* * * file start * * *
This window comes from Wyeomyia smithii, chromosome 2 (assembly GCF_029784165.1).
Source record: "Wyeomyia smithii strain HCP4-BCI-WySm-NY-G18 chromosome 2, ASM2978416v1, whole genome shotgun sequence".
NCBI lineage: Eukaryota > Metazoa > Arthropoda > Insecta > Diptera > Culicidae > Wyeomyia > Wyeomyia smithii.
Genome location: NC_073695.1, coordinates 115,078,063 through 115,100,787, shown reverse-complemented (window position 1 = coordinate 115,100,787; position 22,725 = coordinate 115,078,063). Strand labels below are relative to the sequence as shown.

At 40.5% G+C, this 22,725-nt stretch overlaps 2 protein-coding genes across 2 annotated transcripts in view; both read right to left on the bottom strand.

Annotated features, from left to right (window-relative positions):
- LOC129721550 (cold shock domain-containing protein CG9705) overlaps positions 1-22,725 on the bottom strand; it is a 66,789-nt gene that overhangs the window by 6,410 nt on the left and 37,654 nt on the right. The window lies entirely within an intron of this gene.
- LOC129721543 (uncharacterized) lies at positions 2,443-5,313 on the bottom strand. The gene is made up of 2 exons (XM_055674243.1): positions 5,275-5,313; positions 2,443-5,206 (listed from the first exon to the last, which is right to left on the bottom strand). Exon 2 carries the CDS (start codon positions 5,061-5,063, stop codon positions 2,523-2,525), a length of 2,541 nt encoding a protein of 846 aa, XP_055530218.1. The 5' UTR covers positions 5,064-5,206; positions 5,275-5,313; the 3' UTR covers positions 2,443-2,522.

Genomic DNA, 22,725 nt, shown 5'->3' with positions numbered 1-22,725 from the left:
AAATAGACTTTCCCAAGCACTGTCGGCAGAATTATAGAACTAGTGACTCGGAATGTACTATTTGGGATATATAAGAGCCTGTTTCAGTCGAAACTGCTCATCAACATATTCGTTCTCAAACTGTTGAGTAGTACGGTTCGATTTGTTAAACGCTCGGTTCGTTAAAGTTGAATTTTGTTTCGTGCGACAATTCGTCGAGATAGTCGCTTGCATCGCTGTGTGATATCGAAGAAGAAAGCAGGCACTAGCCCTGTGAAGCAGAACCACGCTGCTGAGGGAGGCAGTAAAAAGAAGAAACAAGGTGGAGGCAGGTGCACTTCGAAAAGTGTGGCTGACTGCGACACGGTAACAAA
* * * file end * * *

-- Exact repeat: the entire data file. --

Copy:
This window comes from Wyeomyia smithii, chromosome 2 (assembly GCF_029784165.1).
Source record: "Wyeomyia smithii strain HCP4-BCI-WySm-NY-G18 chromosome 2, ASM2978416v1, whole genome shotgun sequence".
NCBI lineage: Eukaryota > Metazoa > Arthropoda > Insecta > Diptera > Culicidae > Wyeomyia > Wyeomyia smithii.
Genome location: NC_073695.1, coordinates 115,078,063 through 115,100,787, shown reverse-complemented (window position 1 = coordinate 115,100,787; position 22,725 = coordinate 115,078,063). Strand labels below are relative to the sequence as shown.

At 40.5% G+C, this 22,725-nt stretch overlaps 2 protein-coding genes across 2 annotated transcripts in view; both read right to left on the bottom strand.

Annotated features, from left to right (window-relative positions):
- LOC129721550 (cold shock domain-containing protein CG9705) overlaps positions 1-22,725 on the bottom strand; it is a 66,789-nt gene that overhangs the window by 6,410 nt on the left and 37,654 nt on the right. The window lies entirely within an intron of this gene.
- LOC129721543 (uncharacterized) lies at positions 2,443-5,313 on the bottom strand. The gene is made up of 2 exons (XM_055674243.1): positions 5,275-5,313; positions 2,443-5,206 (listed from the first exon to the last, which is right to left on the bottom strand). Exon 2 carries the CDS (start codon positions 5,061-5,063, stop codon positions 2,523-2,525), a length of 2,541 nt encoding a protein of 846 aa, XP_055530218.1. The 5' UTR covers positions 5,064-5,206; positions 5,275-5,313; the 3' UTR covers positions 2,443-2,522.

Genomic DNA, 22,725 nt, shown 5'->3' with positions numbered 1-22,725 from the left:
AAATAGACTTTCCCAAGCACTGTCGGCAGAATTATAGAACTAGTGACTCGGAATGTACTATTTGGGATATATAAGAGCCTGTTTCAGTCGAAACTGCTCATCAACATATTCGTTCTCAAACTGTTGAGTAGTACGGTTCGATTTGTTAAACGCTCGGTTCGTTAAAGTTGAATTTTGTTTCGTGCGACAATTCGTCGAGATAGTCGCTTGCATCGCTGTGTGATATCGAAGAAGAAAGCAGGCACTAGCCCTGTGAAGCAGAACCACGCTGCTGAGGGAGGCAGTAAAAAGAAGAAACAAGGTGGAGGCAGGTGCACTTCGAAAAGTGTGGCTGACTGCGACACGGTAACAAA